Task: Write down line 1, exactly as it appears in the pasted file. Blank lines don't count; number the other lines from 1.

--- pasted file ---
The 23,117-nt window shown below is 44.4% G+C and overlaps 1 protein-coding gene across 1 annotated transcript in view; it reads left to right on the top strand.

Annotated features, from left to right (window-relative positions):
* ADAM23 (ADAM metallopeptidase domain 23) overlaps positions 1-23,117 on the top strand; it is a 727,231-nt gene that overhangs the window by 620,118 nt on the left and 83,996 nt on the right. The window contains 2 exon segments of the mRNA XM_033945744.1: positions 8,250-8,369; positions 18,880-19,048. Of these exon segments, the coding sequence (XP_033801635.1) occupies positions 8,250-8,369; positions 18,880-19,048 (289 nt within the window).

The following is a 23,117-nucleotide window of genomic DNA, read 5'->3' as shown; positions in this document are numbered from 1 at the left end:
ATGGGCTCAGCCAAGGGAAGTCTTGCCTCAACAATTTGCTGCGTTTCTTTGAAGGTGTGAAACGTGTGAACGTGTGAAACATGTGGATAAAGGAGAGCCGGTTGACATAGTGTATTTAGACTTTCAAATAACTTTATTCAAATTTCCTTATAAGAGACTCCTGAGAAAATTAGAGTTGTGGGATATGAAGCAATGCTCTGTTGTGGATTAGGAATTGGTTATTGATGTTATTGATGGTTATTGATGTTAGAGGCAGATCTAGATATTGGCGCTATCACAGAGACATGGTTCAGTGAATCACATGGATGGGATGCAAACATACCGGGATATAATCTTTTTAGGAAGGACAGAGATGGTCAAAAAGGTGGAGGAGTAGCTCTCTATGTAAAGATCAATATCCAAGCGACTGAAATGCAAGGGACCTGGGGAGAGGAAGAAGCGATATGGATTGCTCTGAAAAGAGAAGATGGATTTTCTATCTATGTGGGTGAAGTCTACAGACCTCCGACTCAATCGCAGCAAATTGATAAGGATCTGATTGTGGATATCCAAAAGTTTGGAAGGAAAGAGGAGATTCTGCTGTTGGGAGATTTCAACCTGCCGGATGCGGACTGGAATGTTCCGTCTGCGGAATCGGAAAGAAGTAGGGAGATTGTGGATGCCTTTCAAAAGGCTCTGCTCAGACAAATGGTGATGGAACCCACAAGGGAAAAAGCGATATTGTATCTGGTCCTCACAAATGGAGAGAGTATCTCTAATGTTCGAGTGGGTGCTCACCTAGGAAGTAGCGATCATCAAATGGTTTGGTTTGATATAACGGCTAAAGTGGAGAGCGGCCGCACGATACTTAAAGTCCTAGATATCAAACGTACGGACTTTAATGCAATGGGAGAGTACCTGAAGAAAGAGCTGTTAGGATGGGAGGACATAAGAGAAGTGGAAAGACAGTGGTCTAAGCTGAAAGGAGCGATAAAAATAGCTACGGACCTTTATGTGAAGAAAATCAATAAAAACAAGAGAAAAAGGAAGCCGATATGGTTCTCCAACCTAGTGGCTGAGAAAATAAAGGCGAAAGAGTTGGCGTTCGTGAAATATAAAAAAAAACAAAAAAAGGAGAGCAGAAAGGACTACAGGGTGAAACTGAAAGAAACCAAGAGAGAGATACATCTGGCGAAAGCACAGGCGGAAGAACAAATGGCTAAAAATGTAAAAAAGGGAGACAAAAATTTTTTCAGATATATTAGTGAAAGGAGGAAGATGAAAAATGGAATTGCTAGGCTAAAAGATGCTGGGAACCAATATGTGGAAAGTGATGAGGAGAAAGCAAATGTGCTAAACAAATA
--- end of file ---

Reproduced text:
The 23,117-nt window shown below is 44.4% G+C and overlaps 1 protein-coding gene across 1 annotated transcript in view; it reads left to right on the top strand.